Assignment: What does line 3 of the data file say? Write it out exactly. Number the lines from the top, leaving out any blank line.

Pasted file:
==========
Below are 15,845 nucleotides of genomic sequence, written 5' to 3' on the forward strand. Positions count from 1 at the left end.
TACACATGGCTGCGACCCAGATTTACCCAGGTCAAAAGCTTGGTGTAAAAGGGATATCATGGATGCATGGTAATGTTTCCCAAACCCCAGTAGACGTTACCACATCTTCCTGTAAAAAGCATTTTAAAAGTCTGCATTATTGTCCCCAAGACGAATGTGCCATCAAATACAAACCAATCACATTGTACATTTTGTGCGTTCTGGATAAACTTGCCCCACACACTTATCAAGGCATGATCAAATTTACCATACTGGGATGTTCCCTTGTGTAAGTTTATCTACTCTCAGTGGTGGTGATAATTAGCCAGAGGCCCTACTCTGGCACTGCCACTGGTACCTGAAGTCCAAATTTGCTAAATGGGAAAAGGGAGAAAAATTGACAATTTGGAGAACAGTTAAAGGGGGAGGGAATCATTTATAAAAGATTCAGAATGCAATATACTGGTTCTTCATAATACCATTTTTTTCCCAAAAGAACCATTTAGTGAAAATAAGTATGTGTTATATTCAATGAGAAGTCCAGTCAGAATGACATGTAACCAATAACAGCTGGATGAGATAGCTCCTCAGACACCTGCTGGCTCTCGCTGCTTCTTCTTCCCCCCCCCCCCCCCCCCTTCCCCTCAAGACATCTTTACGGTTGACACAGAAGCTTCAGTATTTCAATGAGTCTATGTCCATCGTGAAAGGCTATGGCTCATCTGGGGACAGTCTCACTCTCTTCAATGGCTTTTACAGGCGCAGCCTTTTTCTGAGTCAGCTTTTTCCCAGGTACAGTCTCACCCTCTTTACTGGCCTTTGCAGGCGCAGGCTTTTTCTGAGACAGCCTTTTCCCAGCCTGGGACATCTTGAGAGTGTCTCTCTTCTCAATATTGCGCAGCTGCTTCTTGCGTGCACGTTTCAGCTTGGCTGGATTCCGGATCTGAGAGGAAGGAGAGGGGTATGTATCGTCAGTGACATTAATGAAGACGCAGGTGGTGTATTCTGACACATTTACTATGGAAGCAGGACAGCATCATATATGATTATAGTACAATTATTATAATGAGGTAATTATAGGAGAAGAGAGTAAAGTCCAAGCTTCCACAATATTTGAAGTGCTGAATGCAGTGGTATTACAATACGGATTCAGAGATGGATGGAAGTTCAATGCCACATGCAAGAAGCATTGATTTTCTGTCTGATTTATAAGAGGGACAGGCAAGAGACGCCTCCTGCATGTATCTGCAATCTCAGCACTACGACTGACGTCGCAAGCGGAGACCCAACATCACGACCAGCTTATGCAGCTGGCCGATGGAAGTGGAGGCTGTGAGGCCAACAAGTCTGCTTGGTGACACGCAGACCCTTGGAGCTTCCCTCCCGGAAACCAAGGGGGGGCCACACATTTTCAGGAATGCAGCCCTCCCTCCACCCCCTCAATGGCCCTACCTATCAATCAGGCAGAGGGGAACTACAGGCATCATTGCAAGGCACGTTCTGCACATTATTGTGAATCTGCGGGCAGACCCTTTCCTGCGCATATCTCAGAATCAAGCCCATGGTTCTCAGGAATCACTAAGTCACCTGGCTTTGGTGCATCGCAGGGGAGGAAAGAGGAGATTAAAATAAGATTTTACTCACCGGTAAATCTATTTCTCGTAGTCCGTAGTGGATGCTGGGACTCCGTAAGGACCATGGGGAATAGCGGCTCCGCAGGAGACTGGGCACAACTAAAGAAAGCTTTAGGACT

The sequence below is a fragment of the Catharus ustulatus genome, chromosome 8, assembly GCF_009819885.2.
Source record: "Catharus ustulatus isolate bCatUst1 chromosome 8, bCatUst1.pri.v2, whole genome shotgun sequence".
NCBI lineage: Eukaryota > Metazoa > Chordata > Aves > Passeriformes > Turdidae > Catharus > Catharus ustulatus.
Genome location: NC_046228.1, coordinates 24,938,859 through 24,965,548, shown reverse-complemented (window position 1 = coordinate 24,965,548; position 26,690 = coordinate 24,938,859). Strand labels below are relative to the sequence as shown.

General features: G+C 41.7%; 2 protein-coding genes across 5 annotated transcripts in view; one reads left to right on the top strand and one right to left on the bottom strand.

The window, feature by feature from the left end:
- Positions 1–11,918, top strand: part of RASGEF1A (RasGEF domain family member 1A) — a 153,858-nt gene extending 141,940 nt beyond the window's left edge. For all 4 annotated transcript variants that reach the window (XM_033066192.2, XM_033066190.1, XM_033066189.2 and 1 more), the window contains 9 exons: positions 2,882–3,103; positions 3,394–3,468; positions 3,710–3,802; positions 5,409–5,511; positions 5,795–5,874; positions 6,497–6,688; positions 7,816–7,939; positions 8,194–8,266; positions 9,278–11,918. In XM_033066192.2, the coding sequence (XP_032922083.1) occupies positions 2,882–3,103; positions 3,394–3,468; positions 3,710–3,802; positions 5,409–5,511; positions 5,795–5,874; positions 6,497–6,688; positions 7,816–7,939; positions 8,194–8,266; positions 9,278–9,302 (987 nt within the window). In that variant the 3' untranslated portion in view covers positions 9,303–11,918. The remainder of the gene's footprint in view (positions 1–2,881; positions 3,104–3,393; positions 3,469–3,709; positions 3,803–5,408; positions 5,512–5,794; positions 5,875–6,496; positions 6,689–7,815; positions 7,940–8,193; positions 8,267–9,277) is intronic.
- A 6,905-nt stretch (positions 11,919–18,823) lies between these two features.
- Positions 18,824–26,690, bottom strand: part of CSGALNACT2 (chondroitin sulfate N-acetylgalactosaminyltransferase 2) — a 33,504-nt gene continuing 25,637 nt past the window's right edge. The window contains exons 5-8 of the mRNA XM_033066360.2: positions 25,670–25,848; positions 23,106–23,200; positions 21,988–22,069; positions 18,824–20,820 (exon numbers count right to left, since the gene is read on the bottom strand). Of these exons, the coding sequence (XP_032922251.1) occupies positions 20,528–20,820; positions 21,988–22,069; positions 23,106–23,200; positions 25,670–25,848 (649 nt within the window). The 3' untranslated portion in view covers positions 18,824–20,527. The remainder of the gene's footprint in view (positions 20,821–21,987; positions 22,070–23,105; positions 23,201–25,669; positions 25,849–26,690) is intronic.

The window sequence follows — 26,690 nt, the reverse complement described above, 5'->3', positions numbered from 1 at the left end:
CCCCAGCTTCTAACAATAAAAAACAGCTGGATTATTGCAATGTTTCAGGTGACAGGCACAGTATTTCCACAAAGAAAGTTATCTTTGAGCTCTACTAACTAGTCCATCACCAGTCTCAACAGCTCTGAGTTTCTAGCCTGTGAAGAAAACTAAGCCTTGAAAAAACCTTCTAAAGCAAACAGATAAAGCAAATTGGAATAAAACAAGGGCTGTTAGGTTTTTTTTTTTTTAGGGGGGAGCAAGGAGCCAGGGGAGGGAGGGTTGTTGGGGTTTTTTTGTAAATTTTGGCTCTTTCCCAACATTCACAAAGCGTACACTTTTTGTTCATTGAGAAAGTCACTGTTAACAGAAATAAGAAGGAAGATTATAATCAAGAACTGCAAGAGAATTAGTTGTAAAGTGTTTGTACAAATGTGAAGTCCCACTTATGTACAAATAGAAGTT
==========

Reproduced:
The sequence below is a fragment of the Catharus ustulatus genome, chromosome 8, assembly GCF_009819885.2.